TCB rides rollercoaster with foreign-language factual
TCB Rights has undergone “rollercoaster” couple of months, with its former parent company Kew Media Group dissolving and being acquired by Australian producer-distributor Beyond International via its Ireland-based subsidiary Beyond Entertainment.
The recent departures of chief executive Paul Heaney and executive Dina Subhani following the sale are the latest developments in the fast-moving story.
Head of sales Simona Argenti says it is “a testament to the whole team that everyone has been working and powering through, with all the challenges of Covid and the Kew administration sagas”.
Despite major existential concerns, TCB has been operating a “business as usual” policy for these times. The coronavirus lockdown and subsequent cancellation of major distribution markets has not subdued its operations, with the company posting record sales of more than 400 hours in the first quarter of the year – a significant return for a sales house which boasts just shy of 3000 hours of factual programming in its catalogue.
During lockdown the company has bolstered its slate by acquiring finished content such as Lambent Productions’ The World’s Greatest Paintings, as well as moving from its historical position of working with English-language programming to ramping up its foreign-language content.
Undercut: Wooden Treasure, from Italian outfit GiUMa Produzioni, is something the company expects to “do well in the rest of Europe”.
With buyers scrabbling for content, TCB is entertaining “a lot of second window expectations” for the non-English-language programming on its slate. The pandemic has revealed the collegial side to buyers, with broadcasters collaborating to make sure they all have premium programming.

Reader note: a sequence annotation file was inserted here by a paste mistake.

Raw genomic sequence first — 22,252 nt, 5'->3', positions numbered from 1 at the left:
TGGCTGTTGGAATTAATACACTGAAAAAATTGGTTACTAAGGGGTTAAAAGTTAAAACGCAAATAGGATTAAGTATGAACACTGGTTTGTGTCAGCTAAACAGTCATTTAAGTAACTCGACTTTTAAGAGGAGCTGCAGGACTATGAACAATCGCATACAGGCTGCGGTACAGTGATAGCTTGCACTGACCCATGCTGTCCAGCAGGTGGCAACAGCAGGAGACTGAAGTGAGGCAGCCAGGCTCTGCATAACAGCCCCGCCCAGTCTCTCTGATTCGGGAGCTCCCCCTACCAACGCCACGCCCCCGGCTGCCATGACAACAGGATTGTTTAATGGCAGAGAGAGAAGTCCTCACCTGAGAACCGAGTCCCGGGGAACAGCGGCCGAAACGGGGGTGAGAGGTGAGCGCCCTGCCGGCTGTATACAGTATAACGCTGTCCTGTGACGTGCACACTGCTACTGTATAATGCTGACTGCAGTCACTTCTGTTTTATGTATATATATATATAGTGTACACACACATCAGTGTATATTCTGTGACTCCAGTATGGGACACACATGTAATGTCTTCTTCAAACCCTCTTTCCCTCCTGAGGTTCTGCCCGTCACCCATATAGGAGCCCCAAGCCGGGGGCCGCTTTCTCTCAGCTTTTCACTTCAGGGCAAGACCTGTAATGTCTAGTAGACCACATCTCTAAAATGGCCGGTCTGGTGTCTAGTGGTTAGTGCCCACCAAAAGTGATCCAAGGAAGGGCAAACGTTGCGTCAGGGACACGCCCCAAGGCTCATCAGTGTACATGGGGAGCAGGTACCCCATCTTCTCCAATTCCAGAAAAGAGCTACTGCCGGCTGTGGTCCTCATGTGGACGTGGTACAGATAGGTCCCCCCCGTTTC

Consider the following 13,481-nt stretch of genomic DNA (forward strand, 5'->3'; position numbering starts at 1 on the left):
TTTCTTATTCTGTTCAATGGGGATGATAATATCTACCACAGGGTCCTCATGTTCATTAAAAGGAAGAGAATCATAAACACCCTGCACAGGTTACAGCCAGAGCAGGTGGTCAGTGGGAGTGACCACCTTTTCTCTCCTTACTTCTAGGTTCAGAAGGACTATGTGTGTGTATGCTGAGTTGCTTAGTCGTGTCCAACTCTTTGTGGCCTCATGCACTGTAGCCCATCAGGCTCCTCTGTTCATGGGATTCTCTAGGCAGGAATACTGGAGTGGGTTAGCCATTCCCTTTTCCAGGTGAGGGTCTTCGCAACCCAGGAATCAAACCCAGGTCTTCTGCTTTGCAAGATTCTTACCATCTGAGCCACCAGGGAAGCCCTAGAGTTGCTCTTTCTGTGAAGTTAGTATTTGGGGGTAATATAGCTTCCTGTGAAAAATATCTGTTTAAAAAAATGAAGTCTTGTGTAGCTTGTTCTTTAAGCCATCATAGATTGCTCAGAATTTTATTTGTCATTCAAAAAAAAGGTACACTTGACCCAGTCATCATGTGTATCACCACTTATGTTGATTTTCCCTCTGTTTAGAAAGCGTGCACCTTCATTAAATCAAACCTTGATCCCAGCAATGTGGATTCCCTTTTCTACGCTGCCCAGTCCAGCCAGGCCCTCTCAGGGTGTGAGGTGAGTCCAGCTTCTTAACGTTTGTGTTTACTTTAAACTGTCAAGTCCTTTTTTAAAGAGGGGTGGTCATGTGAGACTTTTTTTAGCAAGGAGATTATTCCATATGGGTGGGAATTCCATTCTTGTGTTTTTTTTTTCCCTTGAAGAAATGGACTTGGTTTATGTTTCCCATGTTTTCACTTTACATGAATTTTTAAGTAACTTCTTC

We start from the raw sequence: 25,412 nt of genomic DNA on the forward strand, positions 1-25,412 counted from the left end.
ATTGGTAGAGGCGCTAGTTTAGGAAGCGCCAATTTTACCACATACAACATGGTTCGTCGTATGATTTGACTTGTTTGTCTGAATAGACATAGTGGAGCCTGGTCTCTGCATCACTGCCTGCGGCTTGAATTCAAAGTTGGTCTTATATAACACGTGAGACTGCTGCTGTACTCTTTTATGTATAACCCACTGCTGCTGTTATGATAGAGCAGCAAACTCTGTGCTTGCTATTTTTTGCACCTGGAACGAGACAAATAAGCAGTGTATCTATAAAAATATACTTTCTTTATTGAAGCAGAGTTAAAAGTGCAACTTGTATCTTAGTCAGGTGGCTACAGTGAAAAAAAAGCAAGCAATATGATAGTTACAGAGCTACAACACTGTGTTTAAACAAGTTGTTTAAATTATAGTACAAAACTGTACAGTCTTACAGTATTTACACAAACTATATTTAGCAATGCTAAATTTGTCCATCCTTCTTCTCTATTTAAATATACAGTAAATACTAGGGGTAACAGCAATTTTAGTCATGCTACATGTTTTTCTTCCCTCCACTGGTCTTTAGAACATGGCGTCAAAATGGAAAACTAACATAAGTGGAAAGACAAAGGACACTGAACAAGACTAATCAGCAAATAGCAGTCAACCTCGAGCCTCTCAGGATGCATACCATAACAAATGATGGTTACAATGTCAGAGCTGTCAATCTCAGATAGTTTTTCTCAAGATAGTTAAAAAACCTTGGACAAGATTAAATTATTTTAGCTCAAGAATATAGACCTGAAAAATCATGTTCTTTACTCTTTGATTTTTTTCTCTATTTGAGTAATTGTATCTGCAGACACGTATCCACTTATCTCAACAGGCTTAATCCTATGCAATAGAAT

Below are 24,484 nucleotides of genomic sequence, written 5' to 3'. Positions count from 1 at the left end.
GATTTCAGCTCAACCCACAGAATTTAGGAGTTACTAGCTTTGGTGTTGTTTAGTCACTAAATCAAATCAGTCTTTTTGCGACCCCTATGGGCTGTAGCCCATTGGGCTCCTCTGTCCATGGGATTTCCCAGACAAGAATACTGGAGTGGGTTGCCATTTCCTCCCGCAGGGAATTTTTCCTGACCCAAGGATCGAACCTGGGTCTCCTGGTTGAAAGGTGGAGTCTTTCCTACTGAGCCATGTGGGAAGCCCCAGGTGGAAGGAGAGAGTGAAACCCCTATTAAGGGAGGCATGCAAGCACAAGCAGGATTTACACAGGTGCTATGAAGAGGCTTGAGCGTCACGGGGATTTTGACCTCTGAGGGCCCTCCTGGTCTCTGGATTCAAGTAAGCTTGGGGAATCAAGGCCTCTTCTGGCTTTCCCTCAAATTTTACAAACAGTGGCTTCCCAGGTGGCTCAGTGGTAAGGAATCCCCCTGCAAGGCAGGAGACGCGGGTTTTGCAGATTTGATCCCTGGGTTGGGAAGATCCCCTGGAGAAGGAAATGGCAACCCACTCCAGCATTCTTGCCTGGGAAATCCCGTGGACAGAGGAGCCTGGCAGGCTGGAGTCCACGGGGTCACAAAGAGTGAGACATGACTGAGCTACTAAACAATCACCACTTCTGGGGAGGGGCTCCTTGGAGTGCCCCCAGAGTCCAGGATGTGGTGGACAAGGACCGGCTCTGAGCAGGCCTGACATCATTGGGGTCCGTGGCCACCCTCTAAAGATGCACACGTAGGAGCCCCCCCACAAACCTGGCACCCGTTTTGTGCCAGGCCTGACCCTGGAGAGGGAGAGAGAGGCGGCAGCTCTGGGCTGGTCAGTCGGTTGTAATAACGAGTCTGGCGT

“All the broadcasters have been banding together to share local-language versions so they both can benefit,” she says.
“So, if there is a pay TV buyer for a show, it may take a shorter window or concede a second window to allow a free-to-air broadcaster to access the show as well,” she explains.
Argenti says broadcasters are more willing to give the rights to a second window during the coronavirus lockdown and are also coming together to share dubbed versions. Although this could see two broadcasters ending up airing the same show at the same time, some buyers are comfortable with this.
“All the dubbing studios are closed, and it’s been a challenge to board new content,” she adds. “Broadcasters are now more relaxed because they’re in need of content, and it’s in their interests to collaborate.”
TCB is also repackaging content, marketing their long-running series as viable daytime programming to clients. Sales meetings have taken place over Zoom and in person, where possible, with respect to social distancing rules. “We just wanted to keep momentum going,” explains Argenti.